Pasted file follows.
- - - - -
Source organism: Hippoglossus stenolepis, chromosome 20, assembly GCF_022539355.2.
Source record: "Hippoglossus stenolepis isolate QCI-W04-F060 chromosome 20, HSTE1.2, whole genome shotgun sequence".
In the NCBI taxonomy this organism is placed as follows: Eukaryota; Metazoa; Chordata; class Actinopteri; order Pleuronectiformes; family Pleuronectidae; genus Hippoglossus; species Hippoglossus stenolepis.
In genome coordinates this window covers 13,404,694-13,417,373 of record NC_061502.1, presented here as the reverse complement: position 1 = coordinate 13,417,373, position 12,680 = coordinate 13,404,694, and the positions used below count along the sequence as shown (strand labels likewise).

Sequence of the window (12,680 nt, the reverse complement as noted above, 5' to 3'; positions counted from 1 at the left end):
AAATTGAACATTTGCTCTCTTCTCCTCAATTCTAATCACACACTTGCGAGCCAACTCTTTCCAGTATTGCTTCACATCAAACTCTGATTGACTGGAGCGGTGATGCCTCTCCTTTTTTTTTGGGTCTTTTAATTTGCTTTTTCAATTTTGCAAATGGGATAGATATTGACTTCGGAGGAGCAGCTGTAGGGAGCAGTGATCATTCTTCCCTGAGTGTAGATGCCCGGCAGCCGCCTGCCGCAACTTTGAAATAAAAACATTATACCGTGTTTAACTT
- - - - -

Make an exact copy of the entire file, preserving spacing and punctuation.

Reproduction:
Source organism: Hippoglossus stenolepis, chromosome 20, assembly GCF_022539355.2.
Source record: "Hippoglossus stenolepis isolate QCI-W04-F060 chromosome 20, HSTE1.2, whole genome shotgun sequence".
In the NCBI taxonomy this organism is placed as follows: Eukaryota; Metazoa; Chordata; class Actinopteri; order Pleuronectiformes; family Pleuronectidae; genus Hippoglossus; species Hippoglossus stenolepis.
In genome coordinates this window covers 13,404,694-13,417,373 of record NC_061502.1, presented here as the reverse complement: position 1 = coordinate 13,417,373, position 12,680 = coordinate 13,404,694, and the positions used below count along the sequence as shown (strand labels likewise).

Sequence of the window (12,680 nt, the reverse complement as noted above, 5' to 3'; positions counted from 1 at the left end):
AAATTGAACATTTGCTCTCTTCTCCTCAATTCTAATCACACACTTGCGAGCCAACTCTTTCCAGTATTGCTTCACATCAAACTCTGATTGACTGGAGCGGTGATGCCTCTCCTTTTTTTTTGGGTCTTTTAATTTGCTTTTTCAATTTTGCAAATGGGATAGATATTGACTTCGGAGGAGCAGCTGTAGGGAGCAGTGATCATTCTTCCCTGAGTGTAGATGCCCGGCAGCCGCCTGCCGCAACTTTGAAATAAAAACATTATACCGTGTTTAACTT